Three distinct ice cream flavors — mango, apple and honey, and Christmas candy canes and Easter chocolate — were served at the annual Tri-Faith Initiative Picnic on Sunday.
The flavors, created and donated by eCreamery, represented the Muslim, Jewish and Christian congregations at the Tri-Faith Initiative campus near 132nd and Pacific Streets.
For Sunday’s more adventurous eaters, all three flavors were combined into one in a “trifecta” dish.
The trifecta ice cream experiment was a tasty way to sum up the Tri-Faith Initiative, a bit of a bet several years ago that three distinct communities of faith, which share Abraham as a common ancestor, could be neighbors on the same property and join in endeavors of peace, education and fun — like Sunday’s picnic.
The picnic was the first since Countryside Community Church moved onto the property in April, physically completing the trifecta of faith and joining Temple Israel and the American Muslim Institute on the grounds.
Sunday’s gathering brought together 400 to 500 people and included members of the Tri-Faith congregations and members of the general public, said Wendy Goldberg, interim executive director of the initiative.
Interest in the picnic and the Tri-Faith Initiative continues to grow each year, which Goldberg sees as a sign of success.
Fundraising is well underway for a Tri-Faith Center, which will serve as a welcome center and offer space for conferences, educational series and exhibits, she said.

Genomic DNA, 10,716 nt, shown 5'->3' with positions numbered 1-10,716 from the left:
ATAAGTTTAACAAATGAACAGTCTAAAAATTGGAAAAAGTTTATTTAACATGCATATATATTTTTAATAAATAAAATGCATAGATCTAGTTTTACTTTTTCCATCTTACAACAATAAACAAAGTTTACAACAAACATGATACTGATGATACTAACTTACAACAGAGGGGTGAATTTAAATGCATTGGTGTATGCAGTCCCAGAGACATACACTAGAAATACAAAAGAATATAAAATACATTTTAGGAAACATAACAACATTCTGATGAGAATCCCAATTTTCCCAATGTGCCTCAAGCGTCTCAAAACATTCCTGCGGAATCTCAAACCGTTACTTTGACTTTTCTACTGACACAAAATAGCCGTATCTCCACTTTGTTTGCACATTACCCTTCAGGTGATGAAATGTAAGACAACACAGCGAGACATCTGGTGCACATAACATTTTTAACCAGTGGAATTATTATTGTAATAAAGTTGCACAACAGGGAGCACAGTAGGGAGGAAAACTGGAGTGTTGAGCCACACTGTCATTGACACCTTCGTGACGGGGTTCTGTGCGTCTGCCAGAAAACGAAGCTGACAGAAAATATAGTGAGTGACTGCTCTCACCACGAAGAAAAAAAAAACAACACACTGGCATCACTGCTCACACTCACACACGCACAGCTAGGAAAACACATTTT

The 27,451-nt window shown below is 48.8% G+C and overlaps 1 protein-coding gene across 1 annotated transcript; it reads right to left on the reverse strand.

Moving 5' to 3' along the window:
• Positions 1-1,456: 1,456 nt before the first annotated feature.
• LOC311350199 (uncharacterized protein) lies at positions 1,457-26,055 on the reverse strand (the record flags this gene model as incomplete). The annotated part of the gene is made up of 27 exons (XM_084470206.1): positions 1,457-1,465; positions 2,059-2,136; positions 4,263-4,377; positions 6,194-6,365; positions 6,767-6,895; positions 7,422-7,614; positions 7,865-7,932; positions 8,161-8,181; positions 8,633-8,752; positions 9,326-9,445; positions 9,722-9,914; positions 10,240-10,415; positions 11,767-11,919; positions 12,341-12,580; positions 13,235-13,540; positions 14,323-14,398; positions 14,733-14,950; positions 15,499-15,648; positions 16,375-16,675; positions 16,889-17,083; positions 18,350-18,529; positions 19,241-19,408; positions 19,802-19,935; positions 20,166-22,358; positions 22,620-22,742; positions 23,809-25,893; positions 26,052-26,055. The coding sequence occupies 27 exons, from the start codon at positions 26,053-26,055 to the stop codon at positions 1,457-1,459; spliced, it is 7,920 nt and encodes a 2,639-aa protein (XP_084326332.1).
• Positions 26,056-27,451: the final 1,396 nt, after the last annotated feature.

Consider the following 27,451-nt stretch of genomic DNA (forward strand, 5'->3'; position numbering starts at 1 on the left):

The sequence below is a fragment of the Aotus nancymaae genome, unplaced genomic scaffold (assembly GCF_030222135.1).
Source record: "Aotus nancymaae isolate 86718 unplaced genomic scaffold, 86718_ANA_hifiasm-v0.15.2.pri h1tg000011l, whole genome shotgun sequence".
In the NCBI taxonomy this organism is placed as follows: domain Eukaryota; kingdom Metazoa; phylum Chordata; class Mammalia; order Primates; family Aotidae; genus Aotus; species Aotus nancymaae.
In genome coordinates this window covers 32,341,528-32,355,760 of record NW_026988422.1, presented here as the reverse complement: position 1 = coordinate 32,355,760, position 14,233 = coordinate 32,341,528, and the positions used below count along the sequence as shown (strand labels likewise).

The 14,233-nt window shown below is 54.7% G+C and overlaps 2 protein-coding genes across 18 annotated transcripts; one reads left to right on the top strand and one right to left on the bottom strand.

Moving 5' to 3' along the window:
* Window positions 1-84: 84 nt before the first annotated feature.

The Tri-Faith Initiative is the “answer to a plague of global bigotry,” Goldberg said, and a “celebration of religious diversity.”
Dr. Maryanne Stevens, president of College of St. Mary, a Catholic Sister of Mercy and chair of the Tri-Faith Initiative board, said the initiative is a sign of hope, “a symbol of how we need to further religious understanding.”
For the Rev. Eric Elnes, senior minister at Countryside, the Tri-Faith community feels like home.
“I felt more at home in this building after a week than in 11 years at our old building,” Elnes said inside the church building.
Just outside, soloists strummed and sang peaceful songs from a church balcony, as people below feasted on halal burgers, kosher hot dogs, potluck dishes, the ice cream and other treats.
Children had their faces painted and created humongous bubbles, which other children then popped with glee.
Logan McNemar blew smaller bubbles at her table outside. The 17-year-old senior at Millard North High School joined Countryside’s congregation and the larger Tri-Faith community with a friend and classmate, Naomi Harrison-Carlson, a couple of months ago.
“I really love it,” McNemar said.
And though her mom isn’t a member, she approves of her daughter’s new faith community, the teenager said. “She thinks it’s a good thing that I’ve found.”
John Griffin and his wife, Rachida Atarmal, also are new to the Tri-Faith Initiative after moving to Omaha from Georgia about a year ago and joining in worship at the American Muslim Institute.
They pushed their 8-month-old daughter, Sarah, in a stroller toward the activities outside.
“It’s been really inviting,’ Griffin said of the picnic and his new faith home.